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How does someone introduce a partner to their friends and family? For context, I (F, early 20s) live across a sea from my family, as I’m completing my studies. My partner (dating half-a-year) lives in the neighboring country, approximately five hours away, and we see each other every month. This works for us for now. Most of my friends and family know that I am dating someone, but I have no idea how have them meet. Plane visits are not an option, currently, and I don’t invite my friends out so frequently. For this reason, I feel it would be awkward to invite everyone out to a bar just for them to meet him. I’ve met a few of his friends, and his close family from regular events they have. Any tips?
—I Swear He’s Real
Dear He’s Real,
You to your partner while he’s visiting: “Is it okay to tell a couple of my friends and family members to FaceTime while you’re here so they can get to know you? I won’t make you stay on for long, just enough to say hello and prove you’re real.”
You to your friends and family: “FaceTime me this weekend and you can say a quick hi to the guy I’m dating—I’ve been dying for him to meet you.”
Technology is amazing. Use it!
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I’ve met a guy who has taken an interest in me, though we both seem to be introverts and I feel like our personalities are a hindrance to getting to know each other. How do I make it easier on my end?
—Want to Make It Work
Dear Make It Work,
I think you’ve misdiagnosed the problem here. Introversion isn’t a good excuse for failing to connect. Two introverts could text or talk all night long—they just aren’t likely to want to do it at a party or a weekend-long music festival where there are a million other people to be “on” for. Hitting a roadblock on the path to get to know each other strikes me as a little red flag—a tiny one, very light red, maybe even more pinkish, but still a red flag—telling you this is not a great match. It could just be that the intensity of your connection isn’t enough to pull the two of you out of your shyness and toward each other.
But it’s worth making an effort since you do seem to like him. Here are a few ideas:
1) Invite him to do an activity—like painting an accent wall in your apartment, or playing a board game, or picking out a new pair of glasses—that will give you a little something to talk about in a low-pressure situation. And hopefully that conversation will naturally become more personal over time.
2) Tell him you want to get to know him and propose working through the 36 questions that lead to love that the New York Times once published. When you suggest this, say “I’m not saying we have to fall in love (unless you want to), they’re just good conversation starters.”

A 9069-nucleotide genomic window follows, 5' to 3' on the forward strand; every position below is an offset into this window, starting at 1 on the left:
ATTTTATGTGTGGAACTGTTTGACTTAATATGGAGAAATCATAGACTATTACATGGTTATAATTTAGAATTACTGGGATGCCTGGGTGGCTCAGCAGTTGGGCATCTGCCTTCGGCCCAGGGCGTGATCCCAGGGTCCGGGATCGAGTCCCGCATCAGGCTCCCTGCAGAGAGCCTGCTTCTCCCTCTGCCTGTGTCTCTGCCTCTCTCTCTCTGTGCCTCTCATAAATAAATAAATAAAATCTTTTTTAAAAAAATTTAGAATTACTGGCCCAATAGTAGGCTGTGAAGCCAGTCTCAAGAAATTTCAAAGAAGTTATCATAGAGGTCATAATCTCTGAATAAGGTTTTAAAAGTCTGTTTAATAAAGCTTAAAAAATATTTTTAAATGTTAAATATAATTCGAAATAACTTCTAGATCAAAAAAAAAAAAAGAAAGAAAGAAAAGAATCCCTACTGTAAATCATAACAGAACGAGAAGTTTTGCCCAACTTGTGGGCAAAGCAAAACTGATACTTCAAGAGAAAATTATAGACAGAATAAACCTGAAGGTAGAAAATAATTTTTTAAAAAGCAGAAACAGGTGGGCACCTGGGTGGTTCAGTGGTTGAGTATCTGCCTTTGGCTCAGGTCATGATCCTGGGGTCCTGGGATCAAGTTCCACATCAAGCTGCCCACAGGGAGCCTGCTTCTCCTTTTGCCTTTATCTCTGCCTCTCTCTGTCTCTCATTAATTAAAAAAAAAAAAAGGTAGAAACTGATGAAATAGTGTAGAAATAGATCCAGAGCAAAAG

3) Do nothing and wait until your desire to talk to him overrides your introversion and you are moved to pick up the phone and start talking. And see if he goes along with it.
Dear Prudence Uncensored
“Maybe the more salient issue here is not their introversion but their ‘personalities’?”
Jenée Desmond-Harris and friends discuss a letter in this week’s Dear Prudence Uncensored—only for Slate Plus members.
I recently began using exclusively they/them pronouns after using the he/they combination for the last couple years and exclusively he/him before that. In addition, instead of cis male, I’m identifying as nonbinary (though still male presenting). I’m 37, for reference. Anyway, I need a script to tell my parents about this. It’s not that I don’t think they’ll accept it or anything like that. But I do know that they’ll have questions, some of which I’m likely going to be unable to answer (I suspect they’ll try to get me to essentially “justify” why I’m now identifying this way). And that’s the problem: My parents are bad at accepting there’s no further info available if they think there should be. So how do I tell them this while keeping them from pressing me for info I don’t have?
Dear No Comment,
“Mom and Dad, can I talk to you about something? I’ve decided the right pronouns for me are not he or him, but they or them. Meaning, I am nonbinary. I came to this conclusion because I feel [I don’t want to put words in your mouth so fill in the blank here]. I know you are both very curious people who like to be fully educated on things, so I’ve been a little nervous to tell you because I’m not sure I’m prepared to answer every question or fully explain why this makes sense and is important to me. So I just ask that you go easy on me when it comes to follow-up. At least for now, it would mean a lot to me just to know that I have your support and acceptance. But in the meantime, I want to share a book that might help you to get your head around this.”
Then you can give them a copy of, A Quick and Easy Guide to They/Them Pronouns, which comes highly recommended. Thanks to @kate_mckean who suggested it to me. I haven’t personally read it, but the reviews look great. One says: “For people who have a nonbinary family member, co-worker, or a young person in your life who does not identify with the gender binary, this book is a really great primer. It walks through the perspective of gender identity from a nonbinary point of view and a cisgender point of view. It gives a look at how it feels to be misgendered.” Another says, “This is a wonderful, simple presentation of something that many of us are learning, wanting, trying, or resisting to do. The reality is that the use of these pronouns in this way is becoming regular speech. This book frames the impact of doing and not doing it in a way that I think can reach most everyone.” It sounds like the perfect resource for people who generally want to do the right thing but have questions that could feel overwhelming or burdensome for a nonbinary person to have to answer all on their own.